Other key caravan safety features include alarm systems and tracker devices to alert you to intruders and track your vehicle in the event of it being stolen. A good alarm system will use infra-red or other types of internal motion detector technology to pick up movement in your caravan and activate the alarm when the ignition is turned on.

The best tracker devices can be linked to an alarm system, letting you track your caravan remotely when the alarm is activated. It should be suitable to operate on just your caravan’s leisure battery, but also have a rechargeable back-up battery option in case the battery dies.

Wheel clamp

A wheel clamp (also called a wheel lock) is another great caravan safety feature and a deterrent for thieves. The clamp should be SCM Approved or Sold Secure certified and compatible with your caravan.

Other practical caravan accessories

Levelling ramps

When the ground on your pitch is uneven, levelling ramps can be used to level your caravan.  Aluminium levelling ramps are the most durable option, but plastic levelling ramps are also effective. You should check whether the levelling ramps are suitable to support the laden weight of your caravan, a figure that can be found in your caravan’s handbook.

A man inspecting his caravan.

Caravan cover and hitch cover

When you’re putting your caravan into storage, you should use a caravan cover to prevent dirt and moisture from damaging your caravan and stop UV rays from affecting the paintwork. Using a caravan cover when you’re towing your caravan also helps to prevent debris from damaging the vehicle.

It’s important to find a caravan cover that correctly fits your caravan so that the cover doesn't scuff the paintwork during transit, as well as to reduce damp or mould when it’s in storage. While a tailormade or semi-tailormade cover will fit your caravan best, it's also possible to buy ready-made caravan covers in many different sizes too. 

You should check the size of the caravan cover against the length of your caravan and select a caravan cover that fits closely in order to prevent excess material from ripping in heavy wind or damaging your caravan.


If you want to use electricity in your caravan, you’ll first need a leisure battery. These are different from a car battery. It’s uncommon for a leisure battery to be supplied with new caravans.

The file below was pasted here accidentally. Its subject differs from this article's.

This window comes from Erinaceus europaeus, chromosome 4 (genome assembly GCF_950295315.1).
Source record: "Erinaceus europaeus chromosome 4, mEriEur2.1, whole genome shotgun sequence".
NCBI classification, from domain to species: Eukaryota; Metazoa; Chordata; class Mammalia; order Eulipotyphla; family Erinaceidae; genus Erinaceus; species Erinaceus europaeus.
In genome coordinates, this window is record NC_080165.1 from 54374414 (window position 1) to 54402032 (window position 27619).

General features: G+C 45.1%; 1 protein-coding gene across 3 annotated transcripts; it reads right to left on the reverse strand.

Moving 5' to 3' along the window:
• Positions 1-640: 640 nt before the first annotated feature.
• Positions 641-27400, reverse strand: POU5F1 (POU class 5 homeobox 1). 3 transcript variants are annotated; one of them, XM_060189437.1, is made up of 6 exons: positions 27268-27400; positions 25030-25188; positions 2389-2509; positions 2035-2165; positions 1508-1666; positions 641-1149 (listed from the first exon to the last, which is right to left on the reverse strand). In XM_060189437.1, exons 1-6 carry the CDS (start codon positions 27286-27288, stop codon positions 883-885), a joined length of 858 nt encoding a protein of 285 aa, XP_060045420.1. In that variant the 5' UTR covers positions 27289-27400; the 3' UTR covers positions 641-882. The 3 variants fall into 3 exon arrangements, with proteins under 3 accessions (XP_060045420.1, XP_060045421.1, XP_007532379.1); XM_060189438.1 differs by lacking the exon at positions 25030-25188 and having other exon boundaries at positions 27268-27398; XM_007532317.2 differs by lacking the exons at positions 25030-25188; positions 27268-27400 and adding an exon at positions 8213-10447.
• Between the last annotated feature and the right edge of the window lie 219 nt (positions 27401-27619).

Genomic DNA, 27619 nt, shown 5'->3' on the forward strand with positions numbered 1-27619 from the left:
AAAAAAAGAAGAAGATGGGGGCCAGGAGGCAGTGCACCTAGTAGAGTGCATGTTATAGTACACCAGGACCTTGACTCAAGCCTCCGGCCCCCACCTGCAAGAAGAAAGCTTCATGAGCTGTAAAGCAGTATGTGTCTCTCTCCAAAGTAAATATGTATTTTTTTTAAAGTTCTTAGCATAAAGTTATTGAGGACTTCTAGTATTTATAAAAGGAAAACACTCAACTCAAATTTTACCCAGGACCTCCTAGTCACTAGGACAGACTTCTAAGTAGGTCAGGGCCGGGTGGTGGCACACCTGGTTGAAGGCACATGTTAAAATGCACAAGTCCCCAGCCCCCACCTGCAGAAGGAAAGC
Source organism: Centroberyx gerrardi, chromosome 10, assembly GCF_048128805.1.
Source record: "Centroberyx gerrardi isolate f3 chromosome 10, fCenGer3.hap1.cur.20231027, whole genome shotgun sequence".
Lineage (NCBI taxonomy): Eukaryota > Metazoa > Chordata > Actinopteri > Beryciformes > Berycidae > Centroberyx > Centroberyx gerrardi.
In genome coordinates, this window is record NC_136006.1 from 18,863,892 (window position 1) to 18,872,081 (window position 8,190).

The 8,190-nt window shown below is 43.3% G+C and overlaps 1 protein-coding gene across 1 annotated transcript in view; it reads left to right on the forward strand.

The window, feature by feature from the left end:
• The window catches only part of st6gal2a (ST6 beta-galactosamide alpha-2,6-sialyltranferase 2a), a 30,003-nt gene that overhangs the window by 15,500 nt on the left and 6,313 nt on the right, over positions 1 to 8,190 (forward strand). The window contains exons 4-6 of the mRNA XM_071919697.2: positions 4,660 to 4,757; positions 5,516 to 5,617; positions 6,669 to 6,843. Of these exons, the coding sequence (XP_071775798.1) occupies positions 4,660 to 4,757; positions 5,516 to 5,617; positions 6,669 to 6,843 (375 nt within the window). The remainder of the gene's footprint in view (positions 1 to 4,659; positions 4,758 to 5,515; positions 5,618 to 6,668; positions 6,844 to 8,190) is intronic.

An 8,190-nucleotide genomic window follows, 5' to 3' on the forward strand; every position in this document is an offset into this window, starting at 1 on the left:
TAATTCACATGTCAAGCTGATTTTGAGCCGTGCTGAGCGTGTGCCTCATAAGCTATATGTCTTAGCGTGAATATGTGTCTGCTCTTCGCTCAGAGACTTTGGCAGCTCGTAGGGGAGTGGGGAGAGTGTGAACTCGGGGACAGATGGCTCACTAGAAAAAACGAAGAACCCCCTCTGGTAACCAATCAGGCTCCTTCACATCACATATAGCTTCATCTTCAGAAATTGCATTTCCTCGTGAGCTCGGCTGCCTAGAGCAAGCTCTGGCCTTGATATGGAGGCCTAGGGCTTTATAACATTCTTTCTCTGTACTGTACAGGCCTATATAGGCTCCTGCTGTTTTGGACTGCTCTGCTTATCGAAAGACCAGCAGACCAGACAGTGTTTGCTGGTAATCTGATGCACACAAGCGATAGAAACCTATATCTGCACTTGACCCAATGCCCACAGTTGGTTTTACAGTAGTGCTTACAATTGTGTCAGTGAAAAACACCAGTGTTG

A leisure battery should be able to support the running of 12V appliances such as lights, televisions and small kitchen appliances over a prolonged period of time. 

There are four main types of leisure batteries:

1. Lead acid batteries
A lead acid battery is the most reliable and common type of leisure battery, as well as the most affordable. They’re easy to maintain, as long as they’re kept upright to stop any acid leaking.
2. Gel batteries
Gel batteries don’t have any risk of spillage. However, they are more expensive and require a special charger to ensure that they are not overcharged.
3. Absorbent Glass Mat batteries
These are another expensive option but they are also the safest and most environmentally friendly choice. You should be careful not to overcharge them or the battery will fail.
4. Enhanced Flooded Battery
This battery is designed for caravans with stop-start systems because it can withstand the cyclic nature of the vehicle.

Unless you have a caravan that operates on a stop-start system, the most reliable battery for a caravan is a lead acid battery. However, you should also consider whether you need Category A, Category B or Category C. 

Category A batteries are a wise choice if you often stay at pitches without an electrical hook-up and use high-powered devices like motor movers.

Category B batteries are great for caravan owners who usually stay on electric hook-up pitches but use devices that require a fair amount of power.